As far as 3-and-D guys go, Hart isn’t the most accurate shooter out there, but focusing on that misses the point. He’s an awesome rebounder for his size, he can defend much bigger players and he can make plays in a pinch. He makes a lot of sense as a long-term piece for the Pelicans, but he’ll be a restricted free agent in the summer and they can’t pay everybody.
The conventional wisdom is that the Nuggets need Porter to develop into a star or they need to trade him for one. He’s 22 years old, with less than 100 NBA games on his resume, including last season’s run to the conference finals, in theory the exact type of player who could be the centerpiece of a blockbuster trade offer. If you’re on the receiving end of that offer, though, you need to figure out how comfortable you are with his still-glaring defensive issues and his history of back injuries.
Nance doesn’t want to hear about your fake trades, but fans of playoff teams will surely continue to construct them. He was one of the best defensive players in the NBA before breaking his finger in early February, and it’s no surprise that the Cavaliers’ defense has fallen apart without him. The Cleveland Plain Dealer reported that Minnesota, Boston, Philadelphia, New Orleans, Miami and Dallas have inquired about Nance, but the Cavs have maintained he isn’t available. With three seasons left on his contract at $11.7 million, $10.7 million and $9.7 million, they should ask for the moon.
Oubre has fully turned his season around after a poor start, but that doesn’t necessarily mean his future in Golden State is secure. The Warriors are going to be “aggressive” at the deadline, per Bob Myers, and Oubre is on a $14.4 million expiring contract. This is not the type of team that should be in the business of losing players for nothing, and moving him would mean avoiding the Bird rights trap.
You can make the case that this is precisely the wrong time to trade Bagley, as this is essentially his second season and his first as a full-time starter. There might not even be much interest in him, based on his continued defensive struggles. You could also argue that, since Monte McNair’s front office isn’t the one that drafted him, the Kings simply need to move on if they can get something of value in return. Given that he doesn’t even turn 22 until the middle of this month, there are surely teams that would like to see what he can do with a fresh start. Since he was the No. 2 pick in the draft, though, he’s owed $11.3 million next season.
Holmes has said that he wants to stay, but how much are the Kings willing to invest in him? The 27-year-old center is making just $5 million this season, and he’s about to get expensive. Sacramento only has Early Bird rights when he hits unrestricted free agency, which in this case effectively means it would have to use cap space to re-sign him. Non-star centers usually aren’t in in high demand, but his mobility and ability to finish out of the pick-and-roll make him an exception.
Barnes’ perceived trade value has fluctuated along with his and salary and role in recent seasons. In the middle of a career year, it has never been higher. His usage is virtually unchanged from 2019-20, but thanks to substantial increases in his assist rate and free throw rate and a decrease in his self-created midrange shots, he now profiles as the type of player who could be the missing piece for a contender. Barnes turns 29 in May, and he’s making $22.2 million, with a declining contract that expires in 2022-23. The Kings probably wouldn’t feel great trading him when he’s producing exactly the way they hoped, but they need to think a few moves ahead here. The Celtics are in pursuit, per Brian Scalabrine.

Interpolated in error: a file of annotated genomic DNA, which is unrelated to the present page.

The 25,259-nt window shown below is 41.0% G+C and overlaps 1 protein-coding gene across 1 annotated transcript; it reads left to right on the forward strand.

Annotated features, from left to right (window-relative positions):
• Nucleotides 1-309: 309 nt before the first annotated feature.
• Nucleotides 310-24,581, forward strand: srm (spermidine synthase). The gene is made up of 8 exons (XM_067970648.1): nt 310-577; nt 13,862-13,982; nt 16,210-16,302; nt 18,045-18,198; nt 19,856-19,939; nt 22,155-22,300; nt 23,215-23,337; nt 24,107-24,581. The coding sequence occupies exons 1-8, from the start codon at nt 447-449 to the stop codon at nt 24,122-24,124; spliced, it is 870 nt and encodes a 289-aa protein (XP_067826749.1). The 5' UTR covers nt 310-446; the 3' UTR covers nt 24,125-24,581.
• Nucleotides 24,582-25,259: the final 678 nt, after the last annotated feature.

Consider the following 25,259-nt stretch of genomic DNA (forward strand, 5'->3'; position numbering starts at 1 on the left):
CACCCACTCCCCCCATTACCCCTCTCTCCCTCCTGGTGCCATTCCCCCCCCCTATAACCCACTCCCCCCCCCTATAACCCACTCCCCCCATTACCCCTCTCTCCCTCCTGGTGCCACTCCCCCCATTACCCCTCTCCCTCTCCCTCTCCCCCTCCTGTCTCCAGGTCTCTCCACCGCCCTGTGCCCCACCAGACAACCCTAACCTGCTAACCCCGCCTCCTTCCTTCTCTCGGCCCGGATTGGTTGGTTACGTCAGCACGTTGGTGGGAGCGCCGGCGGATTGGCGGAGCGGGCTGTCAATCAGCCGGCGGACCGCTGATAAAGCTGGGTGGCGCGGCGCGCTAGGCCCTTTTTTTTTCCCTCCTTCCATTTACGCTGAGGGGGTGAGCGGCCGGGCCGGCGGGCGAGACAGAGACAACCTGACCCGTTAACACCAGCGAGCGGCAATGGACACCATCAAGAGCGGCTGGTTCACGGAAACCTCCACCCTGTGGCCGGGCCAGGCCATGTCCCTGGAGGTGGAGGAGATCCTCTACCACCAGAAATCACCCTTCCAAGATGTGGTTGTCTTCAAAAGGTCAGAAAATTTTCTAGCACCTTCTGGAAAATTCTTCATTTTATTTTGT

Hield’s scoring volume and efficiency have declined this season, but he’s still seen as one of the league’s better on-the-move shooters. It’s not clear that the Kings are in sell mode, but if they decide to punt this season, the 28-year-old Hield is one of a few natural trade candidates, particularly because moving him would allow them to put rookie Tyrese Haliburton next to De’Aaron Fox in the starting lineup. His $24.2 million contract makes salary-matching tricky, but that number decreases to $22.2 million next season, $20.3 million the season after that and $18.4 million in 2023-24.
No contract is untradable, as evidenced by the Wizards and Rockets swapping point guards on the second day of training camp. There are several players, however, whose unwieldy salaries make trades particularly difficult to construct, even if their teams are motivated to move them.
Drummond hasn’t played since Feb. 12, but his days in Cleveland were numbered the day that they snuck into the James Harden trade and took Jarrett Allen off Brooklyn’s hands. There are certainly teams that can use the 27-year-old center, provided that he is as active as he was earlier this season on defense and is willing to accept a significantly smaller offensive role than the one he’s been playing. The problem is that he makes almost $29 million and the NBA has rules about salary-matching. Last year, Detroit dumped him to the Cavs for expiring contracts and a 2023 second-round pick. Now Drummond is on an expiring contract, and it’s hard to imagine a team giving up real stuff for such an expensive rental.